Trees Are More Awesome Than You Thought: Fighting Dust & Heart Disease

Trees Are More Awesome Than You Thought: Fighting Dust & Heart Disease

This was initially going to be my last post on widely unknown functions that trees can provide, but it got long so there are going to be more of these.  Previously I wrote about their ability to increase cloud creation and precipitation, as well as some trees’ ability to manage their own hydrology by actively pumping water from wet areas to dry ones.   Bear in mind that i’m not covering all the functions trees can provide–just those that i think are relatively unknown, and highly relevant to the work of afforesting deserts.  This post is about how trees affect air quality in urban settings, and how that affect could be used to dramatic effect in an arid setting.

There have been various studies documenting the value trees create in urban environments by reducing dust and pollutants.  This value is typically calculated by summing up the costs to society these pollutants and dust would create  if the trees were not there to reduce their impact.  These values accrue specifically in the fields of air quality & public health, energy, and flood and drain management, and are valued in the hundreds of millions of dollars per year in large metropoli.

Trees, Dust, and Pollution

Trees remove a host of pollutants including  nitrogen dioxide, (NO2), sulfur dioxide (SO2), ozone (O3), carbon monoxide (CO), and particulate matter of ten microns and less (PM10), including fine particulate matter (fpm) of less than 2.5 microns.  Particularly with the fpm, a study in the UK found that urban trees reduced fine particulate matter by 50%.

Source of particles & their size, from Wikipedia.

Source of particles & their size, from Wikipedia.

This is not simply an issue of breathing easier.  Regularly breathing fine particulate matter of 2.5 microns or less is proved to be a direct cause of  ischemic heart disease, dysrhythmias, heart failure, and cardiac arrest, increasing the risk of these diseases by 8 to 18%.    The other pollutants are known irritants that cause emphysema, bronchitis, asthma, cancer, or even death (like with carbon monoxide poisoning).  High concentrations of the sulfur oxides are associated with increased visits to emergency rooms, and increases of death in at-risk populations such as the very young, very old, and those with already existing cardio-pulmonary diseases.  Notice in the chart above the sources of fine particulate matter–these are very common in  industrial desert cities.

David Nowak, Ph.D., of the USDA Forest Service calculated that the trees in New York City save the city approximately $60,100,000 per year in health costs alone.  On small scales, strategically planted trees have been found to reduce pollution by 50% on urban and suburban lots.

What About Dust Storms?

Of course urban trees work primarily on pollution that is created within the city but what about small particulate matter and pollution, such as that carried by huge dust storms, brought from outside?

A dust storm sweeps through Sidney as a result of Australian drought in 2009.

A dust storm sweeps through Sidney as a result of Australian drought and dust bowls in 2009.

 

First, it should be noted that many dust storms that hit urban areas are the direct result of deforestation and agricultural dust bowls, such as some that have occurred in Australia, Iran, Pakistan, Northern China, and the American Southwest.  What can trees do about these storms brought from outside?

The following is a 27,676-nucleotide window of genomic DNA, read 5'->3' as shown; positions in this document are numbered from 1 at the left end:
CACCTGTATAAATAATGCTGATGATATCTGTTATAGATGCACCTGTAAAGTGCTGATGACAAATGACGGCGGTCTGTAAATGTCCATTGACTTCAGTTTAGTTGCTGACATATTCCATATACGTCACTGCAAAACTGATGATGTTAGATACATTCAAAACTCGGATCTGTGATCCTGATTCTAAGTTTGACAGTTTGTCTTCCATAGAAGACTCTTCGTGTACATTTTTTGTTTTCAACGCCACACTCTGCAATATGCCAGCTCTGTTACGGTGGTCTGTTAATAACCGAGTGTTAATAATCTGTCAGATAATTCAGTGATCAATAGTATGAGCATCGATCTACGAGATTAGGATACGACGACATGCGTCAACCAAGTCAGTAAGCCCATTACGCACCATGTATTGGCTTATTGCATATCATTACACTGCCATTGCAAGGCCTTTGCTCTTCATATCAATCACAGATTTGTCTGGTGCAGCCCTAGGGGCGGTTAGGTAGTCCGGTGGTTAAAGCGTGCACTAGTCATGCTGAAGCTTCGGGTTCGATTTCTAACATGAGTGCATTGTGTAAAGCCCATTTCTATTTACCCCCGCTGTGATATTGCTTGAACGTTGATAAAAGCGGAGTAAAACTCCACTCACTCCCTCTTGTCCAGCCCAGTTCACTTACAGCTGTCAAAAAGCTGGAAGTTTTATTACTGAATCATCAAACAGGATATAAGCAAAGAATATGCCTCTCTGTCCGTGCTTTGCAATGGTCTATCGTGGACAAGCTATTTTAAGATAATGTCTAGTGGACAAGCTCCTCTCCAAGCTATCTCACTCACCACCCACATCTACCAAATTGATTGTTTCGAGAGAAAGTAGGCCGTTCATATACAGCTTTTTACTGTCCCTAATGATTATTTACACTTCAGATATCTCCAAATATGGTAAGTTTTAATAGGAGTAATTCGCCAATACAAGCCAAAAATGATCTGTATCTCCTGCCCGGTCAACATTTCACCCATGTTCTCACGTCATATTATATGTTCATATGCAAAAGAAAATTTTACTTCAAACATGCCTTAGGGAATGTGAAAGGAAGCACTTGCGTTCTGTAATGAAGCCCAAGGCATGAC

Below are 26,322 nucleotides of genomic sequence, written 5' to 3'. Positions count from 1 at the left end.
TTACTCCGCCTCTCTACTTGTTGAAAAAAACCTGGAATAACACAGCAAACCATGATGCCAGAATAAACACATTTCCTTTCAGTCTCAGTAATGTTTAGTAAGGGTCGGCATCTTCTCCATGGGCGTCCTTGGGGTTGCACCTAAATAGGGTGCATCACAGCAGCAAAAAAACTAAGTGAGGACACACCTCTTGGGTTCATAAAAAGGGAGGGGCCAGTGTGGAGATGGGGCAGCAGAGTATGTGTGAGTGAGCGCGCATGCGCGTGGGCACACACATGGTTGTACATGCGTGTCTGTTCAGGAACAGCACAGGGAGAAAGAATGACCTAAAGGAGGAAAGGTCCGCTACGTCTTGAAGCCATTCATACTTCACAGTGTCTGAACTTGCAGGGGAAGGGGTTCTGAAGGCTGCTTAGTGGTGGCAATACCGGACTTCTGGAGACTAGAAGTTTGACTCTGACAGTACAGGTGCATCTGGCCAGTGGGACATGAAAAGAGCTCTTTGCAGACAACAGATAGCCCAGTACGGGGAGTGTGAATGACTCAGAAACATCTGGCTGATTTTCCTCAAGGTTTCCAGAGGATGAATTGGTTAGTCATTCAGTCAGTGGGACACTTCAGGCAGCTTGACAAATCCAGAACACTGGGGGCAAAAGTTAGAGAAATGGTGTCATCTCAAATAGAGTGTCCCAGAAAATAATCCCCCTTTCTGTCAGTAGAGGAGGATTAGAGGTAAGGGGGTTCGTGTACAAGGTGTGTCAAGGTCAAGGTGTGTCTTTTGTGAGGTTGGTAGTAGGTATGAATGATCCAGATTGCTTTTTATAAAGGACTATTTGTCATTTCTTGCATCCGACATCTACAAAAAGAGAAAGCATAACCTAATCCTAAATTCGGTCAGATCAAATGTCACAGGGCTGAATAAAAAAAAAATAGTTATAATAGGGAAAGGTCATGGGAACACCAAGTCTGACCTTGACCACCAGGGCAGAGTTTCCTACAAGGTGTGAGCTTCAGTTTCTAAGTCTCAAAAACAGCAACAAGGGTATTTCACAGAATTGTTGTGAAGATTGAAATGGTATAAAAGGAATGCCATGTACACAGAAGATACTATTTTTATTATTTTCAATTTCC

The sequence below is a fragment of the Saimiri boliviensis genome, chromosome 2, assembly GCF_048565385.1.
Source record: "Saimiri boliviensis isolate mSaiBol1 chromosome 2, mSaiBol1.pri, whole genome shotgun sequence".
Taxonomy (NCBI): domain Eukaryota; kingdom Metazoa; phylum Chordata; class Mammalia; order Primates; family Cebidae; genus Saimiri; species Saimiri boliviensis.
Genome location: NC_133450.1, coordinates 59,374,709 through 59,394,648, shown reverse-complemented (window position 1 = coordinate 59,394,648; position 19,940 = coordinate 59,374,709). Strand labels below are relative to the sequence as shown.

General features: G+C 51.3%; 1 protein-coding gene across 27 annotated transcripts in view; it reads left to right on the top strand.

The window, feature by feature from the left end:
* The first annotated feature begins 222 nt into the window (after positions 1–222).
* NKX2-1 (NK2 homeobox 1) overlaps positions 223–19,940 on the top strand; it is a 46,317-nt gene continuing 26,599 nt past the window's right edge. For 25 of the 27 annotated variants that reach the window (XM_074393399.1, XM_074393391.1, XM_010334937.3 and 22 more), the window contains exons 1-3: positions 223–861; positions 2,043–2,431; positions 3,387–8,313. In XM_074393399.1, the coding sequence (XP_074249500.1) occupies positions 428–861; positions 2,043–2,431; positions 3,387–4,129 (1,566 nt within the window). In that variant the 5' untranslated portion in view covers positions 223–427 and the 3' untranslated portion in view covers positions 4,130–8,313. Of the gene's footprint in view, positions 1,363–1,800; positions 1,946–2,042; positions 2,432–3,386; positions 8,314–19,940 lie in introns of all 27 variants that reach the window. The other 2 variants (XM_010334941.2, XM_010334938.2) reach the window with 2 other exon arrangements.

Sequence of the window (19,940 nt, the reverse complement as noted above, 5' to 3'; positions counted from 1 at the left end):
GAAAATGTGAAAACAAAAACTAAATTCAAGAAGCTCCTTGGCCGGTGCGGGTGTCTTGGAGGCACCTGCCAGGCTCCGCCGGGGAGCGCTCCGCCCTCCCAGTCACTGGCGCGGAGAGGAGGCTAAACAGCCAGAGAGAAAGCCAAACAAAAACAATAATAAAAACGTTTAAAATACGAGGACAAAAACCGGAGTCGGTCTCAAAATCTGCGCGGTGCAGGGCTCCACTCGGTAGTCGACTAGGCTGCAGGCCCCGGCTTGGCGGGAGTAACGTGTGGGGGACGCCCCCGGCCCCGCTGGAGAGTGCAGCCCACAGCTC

Second, these storms are created by strong winds impacting bare soil, which cause fine dust particles to be swept up into the atmosphere.  The winds are driven over and over toward the ground, thus picking up more and more dust, and unless they face major barriers will sweep into cities, causing the health risks I mentioned above as well as shutting down traffic and businesses.

This cycle could be eliminated by using waste water from cities to plant belts of forest on their windward sides, which would intercept the wind, add humidity to the air (which would weigh it down, slowing it further), and intercept huge amounts of dust.  The density, size, and frequency of the belts would have to be designed commensurate with the severity of the dust storms that seasonally sweep in–in places like Riyadh (see the picture below), you would probably need multiple belts probably 300-400 meters wide.  The design would have to intercept all dust at 100 meters or lower, and cause the rest of the dust to sweep higher up into the atmosphere.

It also bears mentioning that in cities where the dust storms are the direct result of deforested areas, particularly those areas where forest was replaced by monocropped agriculture, it would be better simply to manage those forests as a productive landscape than to eliminate them.

A dust storm bumrushes a Riyadh suburb

A dust storm bumrushes a Riyadh suburb–from Americanbedu.com

Imagine putting wasted waste water to use in cities such as Jeddah, Riyadh, Baghdad, Cairo, Phoenix, and others, by planting dense food forests to block out these storms!  Imagine the improvement in the quality of life, if the skies in these cities were blue instead of hazy yellow from pollution and dust!  Imagine children with asthma and grandparents with heart diseases feeling like it is okay to go outside!  Aside from the ecological services, the forests could provide a host of other resources–jobs, food, timber, fuel, forage, medicines, ambers, incenses, gums, nuts, oils, tourism, hunting, and more, and it could all be done without negatively impacting the ground water situation.  Imagine, because once we have imagined it, then we can start to do it.

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